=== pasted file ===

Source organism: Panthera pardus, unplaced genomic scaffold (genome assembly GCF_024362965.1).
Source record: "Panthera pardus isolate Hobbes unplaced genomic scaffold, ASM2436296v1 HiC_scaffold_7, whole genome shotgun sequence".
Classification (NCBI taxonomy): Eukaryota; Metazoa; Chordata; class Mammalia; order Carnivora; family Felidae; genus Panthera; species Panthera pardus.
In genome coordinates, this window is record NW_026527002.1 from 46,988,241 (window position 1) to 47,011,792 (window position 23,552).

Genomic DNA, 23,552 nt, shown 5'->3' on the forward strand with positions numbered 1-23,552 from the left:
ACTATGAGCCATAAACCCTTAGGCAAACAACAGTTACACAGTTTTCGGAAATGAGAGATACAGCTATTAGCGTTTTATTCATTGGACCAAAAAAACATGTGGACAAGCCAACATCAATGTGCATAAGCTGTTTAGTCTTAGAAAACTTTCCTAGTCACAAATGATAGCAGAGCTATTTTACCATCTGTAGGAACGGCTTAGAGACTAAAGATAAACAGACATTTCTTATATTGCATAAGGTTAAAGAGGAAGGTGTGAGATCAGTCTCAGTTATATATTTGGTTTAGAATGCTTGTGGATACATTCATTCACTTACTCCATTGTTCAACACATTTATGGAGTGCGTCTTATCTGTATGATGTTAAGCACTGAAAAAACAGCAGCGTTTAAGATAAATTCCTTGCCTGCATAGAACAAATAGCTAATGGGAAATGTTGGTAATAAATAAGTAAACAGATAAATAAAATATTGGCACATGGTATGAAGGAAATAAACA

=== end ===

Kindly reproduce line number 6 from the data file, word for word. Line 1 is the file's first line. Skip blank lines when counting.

ACTATGAGCCATAAACCCTTAGGCAAACAACAGTTACACAGTTTTCGGAAATGAGAGATACAGCTATTAGCGTTTTATTCATTGGACCAAAAAAACATGTGGACAAGCCAACATCAATGTGCATAAGCTGTTTAGTCTTAGAAAACTTTCCTAGTCACAAATGATAGCAGAGCTATTTTACCATCTGTAGGAACGGCTTAGAGACTAAAGATAAACAGACATTTCTTATATTGCATAAGGTTAAAGAGGAAGGTGTGAGATCAGTCTCAGTTATATATTTGGTTTAGAATGCTTGTGGATACATTCATTCACTTACTCCATTGTTCAACACATTTATGGAGTGCGTCTTATCTGTATGATGTTAAGCACTGAAAAAACAGCAGCGTTTAAGATAAATTCCTTGCCTGCATAGAACAAATAGCTAATGGGAAATGTTGGTAATAAATAAGTAAACAGATAAATAAAATATTGGCACATGGTATGAAGGAAATAAACA